Execution Excellence


pmwj47-Jun2016-Creer-Rygalski-BOOKBook Title: Execution Excellence: Making Strategy Work Using the Balanced Scorecard
Author: Sanjiv Anand
Publisher: John Wiley & Sons Inc.
List Price:   US$28.00       
Format: hard cover and e-book
Publication Date:   2016     ISBN: 978-1-119-19646-4
Reviewer:     Heather Creer-Rygalski, PMP
Review Date: June 2016



Are you an organization in need of some strategy improvements but you don’t know where to begin, what strategy to use, what a strategy map is or even know how to create a balanced scorecard? Have even more questions? If so, then read this book and require others within the organization to read it as well!

By Anand’s own admission, this is not one of those books you can read and complete on a plane ride and honestly, you would not want it to be.

Using the book as a framework for an organization will create a “positive strategy and focus on key points in order to execute it” (pg. 177), establish a focus point and measurement for the strategy, develop ownership among individuals responsible for various aspects of the strategy, jumpstart positive communications between departments, create a roadmap for staying on track with the established monthly meetings and lastly, prove to all that not only does youth matter, so too does gray hair!

Overview of Book’s Structure

Anand begins the Balanced Scorecard creation by first discussing the role of a strategy, its formulation and continues through to its execution. Throughout he offers best practices and practical uses as well as pitfalls he has seen firsthand through his thirty years of consulting for businesses across the world.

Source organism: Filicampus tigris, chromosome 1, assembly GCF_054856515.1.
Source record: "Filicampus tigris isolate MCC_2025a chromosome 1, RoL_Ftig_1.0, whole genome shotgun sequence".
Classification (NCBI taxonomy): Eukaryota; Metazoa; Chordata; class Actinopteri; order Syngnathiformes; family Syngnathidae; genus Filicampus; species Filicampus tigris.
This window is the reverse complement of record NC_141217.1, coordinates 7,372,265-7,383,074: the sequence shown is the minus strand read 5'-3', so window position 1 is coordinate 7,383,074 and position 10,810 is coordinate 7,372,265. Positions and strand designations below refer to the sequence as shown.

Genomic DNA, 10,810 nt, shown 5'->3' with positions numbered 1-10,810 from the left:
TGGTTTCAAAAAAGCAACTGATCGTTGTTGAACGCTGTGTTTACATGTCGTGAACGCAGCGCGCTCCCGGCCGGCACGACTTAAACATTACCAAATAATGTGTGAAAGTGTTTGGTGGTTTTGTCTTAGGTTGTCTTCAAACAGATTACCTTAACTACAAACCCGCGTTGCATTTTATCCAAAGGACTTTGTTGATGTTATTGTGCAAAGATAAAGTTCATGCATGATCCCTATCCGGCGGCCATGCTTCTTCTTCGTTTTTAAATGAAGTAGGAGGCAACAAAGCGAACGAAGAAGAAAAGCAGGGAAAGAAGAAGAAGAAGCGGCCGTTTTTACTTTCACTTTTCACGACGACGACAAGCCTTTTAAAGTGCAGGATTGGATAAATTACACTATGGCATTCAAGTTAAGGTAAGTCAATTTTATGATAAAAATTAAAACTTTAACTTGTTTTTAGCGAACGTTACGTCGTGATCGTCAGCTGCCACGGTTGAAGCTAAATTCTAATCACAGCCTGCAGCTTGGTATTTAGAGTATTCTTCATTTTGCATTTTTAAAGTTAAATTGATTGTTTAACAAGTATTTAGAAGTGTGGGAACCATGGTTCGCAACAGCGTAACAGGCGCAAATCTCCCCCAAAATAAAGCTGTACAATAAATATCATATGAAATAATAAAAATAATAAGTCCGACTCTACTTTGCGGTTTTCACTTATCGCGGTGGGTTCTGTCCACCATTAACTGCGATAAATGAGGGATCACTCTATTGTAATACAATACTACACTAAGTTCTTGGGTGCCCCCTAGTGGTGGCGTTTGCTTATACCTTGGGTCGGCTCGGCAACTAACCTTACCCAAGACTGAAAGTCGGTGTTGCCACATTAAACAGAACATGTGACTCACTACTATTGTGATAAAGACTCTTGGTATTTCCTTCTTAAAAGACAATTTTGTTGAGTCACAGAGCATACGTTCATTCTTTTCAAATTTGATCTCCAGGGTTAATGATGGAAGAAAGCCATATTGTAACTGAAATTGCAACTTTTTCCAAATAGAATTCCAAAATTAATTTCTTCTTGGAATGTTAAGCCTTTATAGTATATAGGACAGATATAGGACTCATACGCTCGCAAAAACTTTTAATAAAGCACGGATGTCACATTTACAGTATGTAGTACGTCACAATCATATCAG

Beginning with the strategy components that work, “strategy is about understanding the three components” (pg. 11) the External Assessment of the strategy, the Internal Assessment and the Way-Forward Strategy Formulation. Upon completion of the assessments and the strategy formulation, one should have “a really neat and simple strategy document about 150 pages.” (pg. 14)

He continues by adding some must haves such as “targets should be a balance between aggressive and realistic” (pg. 17) and the “board, CEO and management team should be aligned and believe the strategy can be executed” (pg. 18). Without complete and total buy-in of all parties, the strategy just created will inevitably and utterly fail!

The total buy-in theme is repeated throughout the book. Even when department heads, CEO or the balanced scorecard coordinator are replaced, sticking to the strategy with minimal interruptions is truly best for the strategy to succeed. Hidden agendas and drastic changes must be acknowledged and halted immediately to maintain the Balanced Scorecard strategy.


Anand emphasized challenges that may be encountered when creating the balanced scorecard such as too many and/or too few objectives for Design Challenges and too many changes to the design for the Implementation Challenges. Knowing the possible challenges ahead of time through his book, might save an organization from avoidable pitfalls.


To read entire Book Review, click here


About the Reviewer

Heather Creer-Rygalski, PMP

North Texas, USA


Heather Creer-Rygalski
, PMP has more than 20 years of experience working in education, training, and professional development. She has used her project management training to steer all of her projects in the corporate arena and several public school systems. Heather has a BA in Psychology, and a Master’s in Education, both from Southwest Texas State University. She may be contacted at [email protected]


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